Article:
Traverse City Record-Eagle


Seeing Clearly

By Micki Durocher DavisMy new coffee shop is in a small town where people merely give the last four digits when asked their phone number. If you ask someone their name, most only give their last name because the family name speaks for itself. Everybody knows everybody. As folks slowly discovered my shop, several people asked me if “Blind Jim” had stopped in yet. As an outsider in this town, I didn’t know who they meant because nobody had introduced themselves to me as such. And I hadn’t noticed anyone who appeared blind to me. The more times people asked me, the more insecure I started to feel that Blind Jim hadn’t graced my shop yet with his presence.

Finally one morning, about three months after my opening date, it happened. A regular guest of mine, Bob, walked in with another gentleman in tow. The newcomer held Bob’s shoulder and shuffled behind him while holding a stick. “Well, good morning!” I said with delight. “You must be Blind Jim. I’m so glad you finally made it in!”

Blind Jim will be 74 years old this week and was not born sightless. Unbeknownst to him, he lost sight in one eye as a young boy after jumping on a wagon, slipping on wet hay and having his head run over by the wheel of the tractor trailer. He spent his entire childhood viewing life with only one eye but didn’t even realize it. It wasn’t until he went to join the service at age 18 that his eyes were tested and it was proven he was completely blind in one eye. He couldn’t believe it.

Blind Jim went on to marry, have children and get a job with a manufacturing company downstate. It was here where he damaged his other eye while working with steel. Before the days of safety glasses, a piece of steel flew up into his eye and eventually caused him to be deemed legally blind. Before he lost sight, he had seen his wife and kids but has no idea what they look like now (30 some years later). I asked him if he can imagine what they might look like and he said, “No, not really.”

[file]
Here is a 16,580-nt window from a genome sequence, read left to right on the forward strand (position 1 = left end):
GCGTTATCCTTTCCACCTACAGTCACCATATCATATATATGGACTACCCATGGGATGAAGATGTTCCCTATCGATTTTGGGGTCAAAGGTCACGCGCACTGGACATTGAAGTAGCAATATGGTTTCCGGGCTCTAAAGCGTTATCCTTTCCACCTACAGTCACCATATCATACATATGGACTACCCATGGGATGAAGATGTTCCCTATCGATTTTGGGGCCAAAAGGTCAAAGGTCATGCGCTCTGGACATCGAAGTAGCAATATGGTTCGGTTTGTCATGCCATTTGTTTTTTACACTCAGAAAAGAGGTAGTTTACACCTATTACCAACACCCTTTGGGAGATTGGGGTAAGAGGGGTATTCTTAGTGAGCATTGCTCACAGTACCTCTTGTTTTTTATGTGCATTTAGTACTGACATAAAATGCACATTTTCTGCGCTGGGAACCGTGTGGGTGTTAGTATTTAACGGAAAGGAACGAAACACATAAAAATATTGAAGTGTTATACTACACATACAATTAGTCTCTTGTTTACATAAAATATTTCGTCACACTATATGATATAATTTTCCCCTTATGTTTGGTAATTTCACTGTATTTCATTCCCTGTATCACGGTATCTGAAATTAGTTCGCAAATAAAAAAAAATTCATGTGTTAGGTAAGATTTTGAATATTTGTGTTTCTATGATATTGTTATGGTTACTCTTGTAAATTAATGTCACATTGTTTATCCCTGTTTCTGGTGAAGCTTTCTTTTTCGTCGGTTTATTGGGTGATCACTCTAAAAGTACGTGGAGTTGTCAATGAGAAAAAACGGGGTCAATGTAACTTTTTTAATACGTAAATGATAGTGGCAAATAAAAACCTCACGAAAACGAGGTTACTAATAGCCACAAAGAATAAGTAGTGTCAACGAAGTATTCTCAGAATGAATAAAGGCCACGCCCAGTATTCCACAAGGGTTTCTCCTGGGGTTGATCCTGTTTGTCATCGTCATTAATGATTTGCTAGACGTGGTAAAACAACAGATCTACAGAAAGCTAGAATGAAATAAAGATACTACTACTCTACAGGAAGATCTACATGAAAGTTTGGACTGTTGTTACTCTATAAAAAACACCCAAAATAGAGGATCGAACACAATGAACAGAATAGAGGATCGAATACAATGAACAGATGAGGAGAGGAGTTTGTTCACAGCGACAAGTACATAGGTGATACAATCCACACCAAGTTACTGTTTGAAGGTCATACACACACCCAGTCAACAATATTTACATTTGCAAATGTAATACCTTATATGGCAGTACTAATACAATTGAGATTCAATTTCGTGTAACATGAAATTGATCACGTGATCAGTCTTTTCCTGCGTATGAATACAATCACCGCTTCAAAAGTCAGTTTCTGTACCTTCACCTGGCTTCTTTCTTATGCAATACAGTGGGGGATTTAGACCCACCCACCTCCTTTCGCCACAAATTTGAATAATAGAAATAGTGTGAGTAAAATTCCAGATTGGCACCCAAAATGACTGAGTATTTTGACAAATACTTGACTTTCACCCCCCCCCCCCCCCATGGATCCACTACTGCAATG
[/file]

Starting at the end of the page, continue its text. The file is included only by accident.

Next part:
Can you picture this in your life? Having seen the colorful autumn leaves, looked into your child’s eyes, witnessed fireworks or even watched a polar bear on TV – then have it all taken away?! He told me now he sees people two ways: Beautiful or Ugly. If they are nice they are beautiful, if they are ornery they are ugly (for the record, he said I was beautiful)

Jim comes in every day now. Most mornings, a friend will pick him up to bring him in for coffee. But occasionally, he walks across a main highway to get to the shop. Alone … Without sight. Just him, his stick and a heaping pocketful of faith. Apparently he has been hit by cars but that doesn’t stop him because he likes to be independent. He says he uses the sound of the cars and trust in the Lord to guide him across. “God has been good to me” he says, “But if I go deaf, I’ll be in trouble!” I asked him what took him so long to start frequenting my shop and he said he wasn’t looking forward to crossing that road every day.

Every time I see Blind Jim, he’s smiling and upbeat. If a man can have his sight removed and still see the good in the world, what is wrong with some people who have joy in plain sight and still complain about their crappy life. I guess some people just can’t see at all.

  • Jackie Hlavka Johnson

    A great eye opener to many. Jim is a very nice man & have talked to him several times. God bless him.

  • Dave Belknap

    Great article Micki. Keep them coming! Your writing keeps me connected with my hometown.

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